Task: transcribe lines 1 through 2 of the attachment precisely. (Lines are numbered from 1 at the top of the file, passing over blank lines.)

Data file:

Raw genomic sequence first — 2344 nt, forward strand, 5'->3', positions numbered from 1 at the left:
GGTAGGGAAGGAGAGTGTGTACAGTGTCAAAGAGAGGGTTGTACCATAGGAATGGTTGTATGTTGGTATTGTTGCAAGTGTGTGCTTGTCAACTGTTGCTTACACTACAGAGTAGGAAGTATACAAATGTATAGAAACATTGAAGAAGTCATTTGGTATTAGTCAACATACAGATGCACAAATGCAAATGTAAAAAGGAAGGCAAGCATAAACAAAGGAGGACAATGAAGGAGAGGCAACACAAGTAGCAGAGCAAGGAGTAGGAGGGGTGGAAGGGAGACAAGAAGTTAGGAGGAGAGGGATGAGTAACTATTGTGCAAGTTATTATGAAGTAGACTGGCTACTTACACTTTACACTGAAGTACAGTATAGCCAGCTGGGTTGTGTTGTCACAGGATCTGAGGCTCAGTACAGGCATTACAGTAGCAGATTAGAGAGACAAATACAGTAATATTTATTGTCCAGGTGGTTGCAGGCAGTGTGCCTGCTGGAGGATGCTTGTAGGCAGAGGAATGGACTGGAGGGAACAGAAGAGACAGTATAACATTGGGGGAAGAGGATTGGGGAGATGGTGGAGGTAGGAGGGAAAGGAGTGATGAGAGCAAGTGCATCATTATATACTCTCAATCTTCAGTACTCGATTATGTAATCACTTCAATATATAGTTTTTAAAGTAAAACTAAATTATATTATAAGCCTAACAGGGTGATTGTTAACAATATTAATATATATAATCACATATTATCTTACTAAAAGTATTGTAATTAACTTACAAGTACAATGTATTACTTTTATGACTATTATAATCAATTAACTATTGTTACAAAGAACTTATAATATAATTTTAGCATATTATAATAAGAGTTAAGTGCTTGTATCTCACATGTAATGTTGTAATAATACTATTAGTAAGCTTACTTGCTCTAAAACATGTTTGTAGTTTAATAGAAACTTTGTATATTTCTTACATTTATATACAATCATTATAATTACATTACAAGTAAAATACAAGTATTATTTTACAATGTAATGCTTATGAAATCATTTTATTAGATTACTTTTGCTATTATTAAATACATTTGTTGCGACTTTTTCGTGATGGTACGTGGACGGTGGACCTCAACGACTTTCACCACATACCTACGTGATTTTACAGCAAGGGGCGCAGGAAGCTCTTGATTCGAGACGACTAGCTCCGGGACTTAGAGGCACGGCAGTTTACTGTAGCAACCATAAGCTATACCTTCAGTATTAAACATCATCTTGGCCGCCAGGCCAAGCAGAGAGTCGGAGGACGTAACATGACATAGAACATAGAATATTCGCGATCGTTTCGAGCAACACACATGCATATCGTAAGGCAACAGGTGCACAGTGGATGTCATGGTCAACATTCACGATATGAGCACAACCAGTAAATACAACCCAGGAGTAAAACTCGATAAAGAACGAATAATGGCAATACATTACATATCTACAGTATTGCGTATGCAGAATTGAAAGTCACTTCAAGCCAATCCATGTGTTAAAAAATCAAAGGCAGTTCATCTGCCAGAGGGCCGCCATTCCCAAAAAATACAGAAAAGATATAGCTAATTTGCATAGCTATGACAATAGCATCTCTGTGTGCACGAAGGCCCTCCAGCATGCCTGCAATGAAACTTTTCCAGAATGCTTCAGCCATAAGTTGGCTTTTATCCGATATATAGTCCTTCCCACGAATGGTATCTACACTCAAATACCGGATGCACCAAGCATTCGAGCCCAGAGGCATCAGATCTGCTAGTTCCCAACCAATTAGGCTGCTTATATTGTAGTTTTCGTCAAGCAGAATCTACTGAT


Raw genomic sequence first — 2344 nt, forward strand, 5'->3', positions numbered from 1 at the left:
GGTAGGGAAGGAGAGTGTGTACAGTGTCAAAGAGAGGGTTGTACCATAGGAATGGTTGTATGTTGGTATTGTTGCAAGTGTGTGCTTGTCAACTGTTGCTTACACTACAGAGTAGGAAGTATACAAATGTATAGAAACATTGAAGAAGTCATTTGGTATTAGTCAACATACAGATGCACAAATGCAAATGTAAAAAGGAAGGCAAGCATAAACAAAGGAGGACAATGAAGGAGAGGCAACACAAGTAGCAGAGCAAGGAGTAGGAGGGGTGGAAGGGAGACAAGAAGTTAGGAGGAGAGGGATGAGTAACTATTGTGCAAGTTATTATGAAGTAGACTGGCTACTTACACTTTACACTGAAGTACAGTATAGCCAGCTGGGTTGTGTTGTCACAGGATCTGAGGCTCAGTACAGGCATTACAGTAGCAGATTAGAGAGACAAATACAGTAATATTTATTGTCCAGGTGGTTGCAGGCAGTGTGCCTGCTGGAGGATGCTTGTAGGCAGAGGAATGGACTGGAGGGAACAGAAGAGACAGTATAACATTGGGGGAAGAGGATTGGGGAGATGGTGGAGGTAGGAGGGAAAGGAGTGATGAGAGCAAGTGCATCATTATATACTCTCAATCTTCAGTACTCGATTATGTAATCACTTCAATATATAGTTTTTAAAGTAAAACTAAATTATATTATAAGCCTAACAGGGTGATTGTTAACAATATTAATATATATAATCACATATTATCTTACTAAAAGTATTGTAATTAACTTACAAGTACAATGTATTACTTTTATGACTATTATAATCAATTAACTATTGTTACAAAGAACTTATAATATAATTTTAGCATATTATAATAAGAGTTAAGTGCTTGTATCTCACATGTAATGTTGTAATAATACTATTAGTAAGCTTACTTGCTCTAAAACATGTTTGTAGTTTAATAGAAACTTTGTATATTTCTTACATTTATATACAATCATTATAATTACATTACAAGTAAAATACAAGTATTATTTTACAATGTAATGCTTATGAAATCATTTTATTAGATTACTTTTGCTATTATTAAATACATTTGTTGCGACTTTTTCGTGATGGTACGTGGACGGTGGACCTCAACGACTTTCACCACATACCTACGTGATTTTACAGCAAGGGGCGCAGGAAGCTCTTGATTCGAGACGACTAGCTCCGGGACTTAGAGGCACGGCAGTTTACTGTAGCAACCATAAGCTATACCTTCAGTATTAAACATCATCTTGGCCGCCAGGCCAAGCAGAGAGTCGGAGGACGTAACATGACATAGAACATAGAATATTCGCGATCGTTTCGAGCAACACACATGCATATCGTAAGGCAACAGGTGCACAGTGGATGTCATGGTCAACATTCACGATATGAGCACAACCAGTAAATACAACCCAGGAGTAAAACTCGATAAAGAACGAATAATGGCAATACATTACATATCTACAGTATTGCGTATGCAGAATTGAAAGTCACTTCAAGCCAATCCATGTGTTAAAAAATCAAAGGCAGTTCATCTGCCAGAGGGCCGCCATTCCCAAAAAATACAGAAAAGATATAGCTAATTTGCATAGCTATGACAATAGCATCTCTGTGTGCACGAAGGCCCTCCAGCATGCCTGCAATGAAACTTTTCCAGAATGCTTCAGCCATAAGTTGGCTTTTATCCGATATATAGTCCTTCCCACGAATGGTATCTACACTCAAATACCGGATGCACCAAGCATTCGAGCCCAGAGGCATCAGATCTGCTAGTTCCCAACCAATTAGGCTGCTTATATTGTAGTTTTCGTCAAGCAGAATCTACTGAT